Vermicomposting is the process of turning food waste into rich fertilizer using natural decomposition and worms, like redworms. This is done inside a container, often called a worm farm, maintained at a reasonable temperature. A vermicomposting bin is a self-contained ecosystem ventilated by small holes and drained through the bottom. A well-established and balanced worm farm will produce a constant supply of fresh compost as food waste is processed through it.
The worms are what make the whole system work. They eat all the food waste that is presented to them and excrete worm castings, which are the refined compost.
Many varieties of earthworms are suitable for employment in a worm farm, but they should be varieties that occur naturally in your area. Worms can escape and are sometimes distributed with the compost. You don’t want to be responsible for introducing a foreign worm to your soil—especially if it is aggressive towards native species.
The Food Waste
Any fruit or vegetable food waste is suitable for composting. Introduce it to the worm farm by simply distributing in the top layer under the cover. Worms naturally forage on the surface, so you don't need to bury the waste food deeply. Ground egg shells and calcium can be added to the food, but no animal products like bones or fecal matter—these materials can rot and attract pests, and they are not good for your plants, anyway.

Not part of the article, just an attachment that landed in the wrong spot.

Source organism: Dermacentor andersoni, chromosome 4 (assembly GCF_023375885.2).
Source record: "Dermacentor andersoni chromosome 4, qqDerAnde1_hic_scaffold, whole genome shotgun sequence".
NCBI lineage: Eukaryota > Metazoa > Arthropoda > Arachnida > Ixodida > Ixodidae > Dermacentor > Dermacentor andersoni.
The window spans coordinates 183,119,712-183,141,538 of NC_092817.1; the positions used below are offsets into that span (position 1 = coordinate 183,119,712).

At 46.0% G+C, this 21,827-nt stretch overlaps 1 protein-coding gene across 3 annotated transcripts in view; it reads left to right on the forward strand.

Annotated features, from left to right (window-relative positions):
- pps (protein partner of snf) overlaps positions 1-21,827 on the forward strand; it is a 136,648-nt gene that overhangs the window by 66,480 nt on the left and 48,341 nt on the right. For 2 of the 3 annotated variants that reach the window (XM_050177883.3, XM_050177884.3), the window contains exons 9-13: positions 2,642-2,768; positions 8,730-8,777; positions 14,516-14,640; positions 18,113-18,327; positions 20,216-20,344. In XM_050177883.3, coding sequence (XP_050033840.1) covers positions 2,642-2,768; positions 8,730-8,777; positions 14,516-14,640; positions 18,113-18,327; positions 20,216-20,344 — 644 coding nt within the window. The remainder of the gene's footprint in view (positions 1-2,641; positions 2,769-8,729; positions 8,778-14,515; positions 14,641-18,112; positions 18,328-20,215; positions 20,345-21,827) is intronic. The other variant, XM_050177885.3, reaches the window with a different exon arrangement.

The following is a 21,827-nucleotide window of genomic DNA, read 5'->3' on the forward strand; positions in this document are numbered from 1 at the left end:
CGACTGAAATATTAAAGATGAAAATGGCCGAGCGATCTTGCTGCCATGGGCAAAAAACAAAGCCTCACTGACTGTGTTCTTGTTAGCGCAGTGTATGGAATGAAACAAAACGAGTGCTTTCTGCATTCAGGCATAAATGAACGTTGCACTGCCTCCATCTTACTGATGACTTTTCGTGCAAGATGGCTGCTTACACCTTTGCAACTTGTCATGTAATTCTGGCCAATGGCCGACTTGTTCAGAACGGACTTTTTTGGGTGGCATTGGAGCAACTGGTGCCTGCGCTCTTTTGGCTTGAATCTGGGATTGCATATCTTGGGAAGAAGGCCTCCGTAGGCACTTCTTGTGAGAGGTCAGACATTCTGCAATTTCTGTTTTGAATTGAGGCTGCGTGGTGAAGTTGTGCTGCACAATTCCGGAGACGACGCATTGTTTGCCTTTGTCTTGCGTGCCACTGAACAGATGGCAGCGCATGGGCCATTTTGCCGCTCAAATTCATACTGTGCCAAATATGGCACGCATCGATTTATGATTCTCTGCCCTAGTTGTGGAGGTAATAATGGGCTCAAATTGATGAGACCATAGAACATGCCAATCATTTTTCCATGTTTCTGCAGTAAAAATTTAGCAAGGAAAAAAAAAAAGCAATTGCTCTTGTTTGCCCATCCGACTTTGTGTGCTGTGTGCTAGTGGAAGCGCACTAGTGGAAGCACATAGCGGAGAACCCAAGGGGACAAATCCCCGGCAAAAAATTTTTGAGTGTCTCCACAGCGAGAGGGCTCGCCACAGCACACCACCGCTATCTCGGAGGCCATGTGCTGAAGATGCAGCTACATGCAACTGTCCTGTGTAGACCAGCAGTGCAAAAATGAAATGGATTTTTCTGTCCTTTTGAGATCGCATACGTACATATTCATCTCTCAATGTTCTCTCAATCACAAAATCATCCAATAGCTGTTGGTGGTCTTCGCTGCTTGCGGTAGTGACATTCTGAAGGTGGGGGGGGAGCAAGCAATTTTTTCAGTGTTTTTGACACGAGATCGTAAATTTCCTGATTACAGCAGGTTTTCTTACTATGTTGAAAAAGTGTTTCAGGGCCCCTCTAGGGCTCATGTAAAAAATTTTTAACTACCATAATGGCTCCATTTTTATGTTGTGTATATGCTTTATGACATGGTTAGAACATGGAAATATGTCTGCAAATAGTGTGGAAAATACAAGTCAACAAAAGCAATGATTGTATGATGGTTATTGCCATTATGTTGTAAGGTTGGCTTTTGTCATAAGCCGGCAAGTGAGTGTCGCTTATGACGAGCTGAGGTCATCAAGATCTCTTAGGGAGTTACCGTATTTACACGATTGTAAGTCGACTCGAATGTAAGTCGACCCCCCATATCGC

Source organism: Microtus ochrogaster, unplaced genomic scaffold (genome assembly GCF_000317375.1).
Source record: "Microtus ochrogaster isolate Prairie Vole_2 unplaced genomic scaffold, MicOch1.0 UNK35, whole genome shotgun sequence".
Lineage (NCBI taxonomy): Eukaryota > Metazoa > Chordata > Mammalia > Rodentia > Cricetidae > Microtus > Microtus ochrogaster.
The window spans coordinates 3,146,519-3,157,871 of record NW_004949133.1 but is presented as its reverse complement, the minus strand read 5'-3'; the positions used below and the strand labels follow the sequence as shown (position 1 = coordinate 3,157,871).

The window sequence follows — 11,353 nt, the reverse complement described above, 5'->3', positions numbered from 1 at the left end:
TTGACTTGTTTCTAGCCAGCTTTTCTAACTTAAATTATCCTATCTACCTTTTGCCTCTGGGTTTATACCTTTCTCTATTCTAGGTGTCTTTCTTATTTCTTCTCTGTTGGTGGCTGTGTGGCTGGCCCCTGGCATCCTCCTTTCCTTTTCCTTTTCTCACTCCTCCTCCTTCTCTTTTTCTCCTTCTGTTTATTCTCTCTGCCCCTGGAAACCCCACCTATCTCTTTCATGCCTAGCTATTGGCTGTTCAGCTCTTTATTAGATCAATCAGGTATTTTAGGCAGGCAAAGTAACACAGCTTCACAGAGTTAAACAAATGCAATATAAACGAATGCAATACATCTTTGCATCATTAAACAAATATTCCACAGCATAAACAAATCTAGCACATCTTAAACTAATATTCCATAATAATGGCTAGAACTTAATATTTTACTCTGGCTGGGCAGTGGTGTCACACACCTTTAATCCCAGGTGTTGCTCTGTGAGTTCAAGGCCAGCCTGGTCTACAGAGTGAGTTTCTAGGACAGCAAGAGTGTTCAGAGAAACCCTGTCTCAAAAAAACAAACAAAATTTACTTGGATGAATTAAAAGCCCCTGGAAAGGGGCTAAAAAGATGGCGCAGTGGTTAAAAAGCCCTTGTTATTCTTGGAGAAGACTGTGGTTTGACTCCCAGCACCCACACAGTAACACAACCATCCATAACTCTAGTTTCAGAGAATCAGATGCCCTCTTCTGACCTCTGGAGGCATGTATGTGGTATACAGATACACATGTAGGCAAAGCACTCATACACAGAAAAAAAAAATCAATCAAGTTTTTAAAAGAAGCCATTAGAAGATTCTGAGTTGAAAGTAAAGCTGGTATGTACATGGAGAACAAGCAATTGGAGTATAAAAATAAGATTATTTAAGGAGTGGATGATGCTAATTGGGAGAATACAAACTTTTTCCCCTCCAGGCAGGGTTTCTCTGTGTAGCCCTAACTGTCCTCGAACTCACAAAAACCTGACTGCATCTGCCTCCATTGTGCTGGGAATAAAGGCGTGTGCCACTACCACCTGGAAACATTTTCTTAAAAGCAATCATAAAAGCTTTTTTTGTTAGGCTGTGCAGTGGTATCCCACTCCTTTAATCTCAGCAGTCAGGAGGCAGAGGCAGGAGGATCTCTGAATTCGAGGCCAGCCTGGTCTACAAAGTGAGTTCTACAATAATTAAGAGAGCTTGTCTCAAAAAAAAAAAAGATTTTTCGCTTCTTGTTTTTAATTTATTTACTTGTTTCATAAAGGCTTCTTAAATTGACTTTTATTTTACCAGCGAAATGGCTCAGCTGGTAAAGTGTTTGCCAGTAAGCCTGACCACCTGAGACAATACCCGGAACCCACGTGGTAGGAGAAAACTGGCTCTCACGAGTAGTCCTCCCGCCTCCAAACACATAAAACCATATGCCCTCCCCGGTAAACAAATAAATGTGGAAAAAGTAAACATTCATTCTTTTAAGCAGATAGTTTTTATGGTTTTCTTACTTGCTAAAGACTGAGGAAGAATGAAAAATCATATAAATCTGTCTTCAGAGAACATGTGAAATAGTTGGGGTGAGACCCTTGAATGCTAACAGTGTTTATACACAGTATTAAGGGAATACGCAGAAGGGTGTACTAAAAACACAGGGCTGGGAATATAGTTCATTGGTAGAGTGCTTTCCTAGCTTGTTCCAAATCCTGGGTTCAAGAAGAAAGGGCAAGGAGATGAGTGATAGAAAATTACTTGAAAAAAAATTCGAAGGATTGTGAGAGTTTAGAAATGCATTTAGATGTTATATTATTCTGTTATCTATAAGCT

Provide a medium through which the worms can move a layer of bedding. The bedding can be made of torn newspaper, card board, manure, peat moss and other products. The bedding is eaten by the worms, but is mainly for roughage, so it is consumed more slowly than the nutritious food waste.
Worms breathe through their skin and need it to be moist. Introduce the bedding in a damp condition, as that may enough to keep the whole bin moist. Occasionally sprinkle some water to build up moisture levels. When moisture levels become too low, the first sign is often worms escaping to look for better conditions elsewhere.
Worms can not tolerate high or low temperatures. Try to maintain a temperature of between 55 and 75 degrees. In a way, the temperature is almost self-regulating because the bin is closed. To help keep things working smoothly, keep the bin out of direct sunlight and protected from frost.
The system works very simply. Once you establish the bin, introduce the worms and some food. The worms eat the food and excrete the waste in the form of worm casts that can be used as fertilizer.
Collect the worm compost directly from the bin or by using a series of 2 bins on top of each other. The latter method will allow you to feed the top bin when the bottom bin collects almost all compost. As the bottom bin's last contents are turned into compost, the worms will migrate to the upper bin to find more food. The lower bin can then be emptied and placed on top till it is ready to take over again.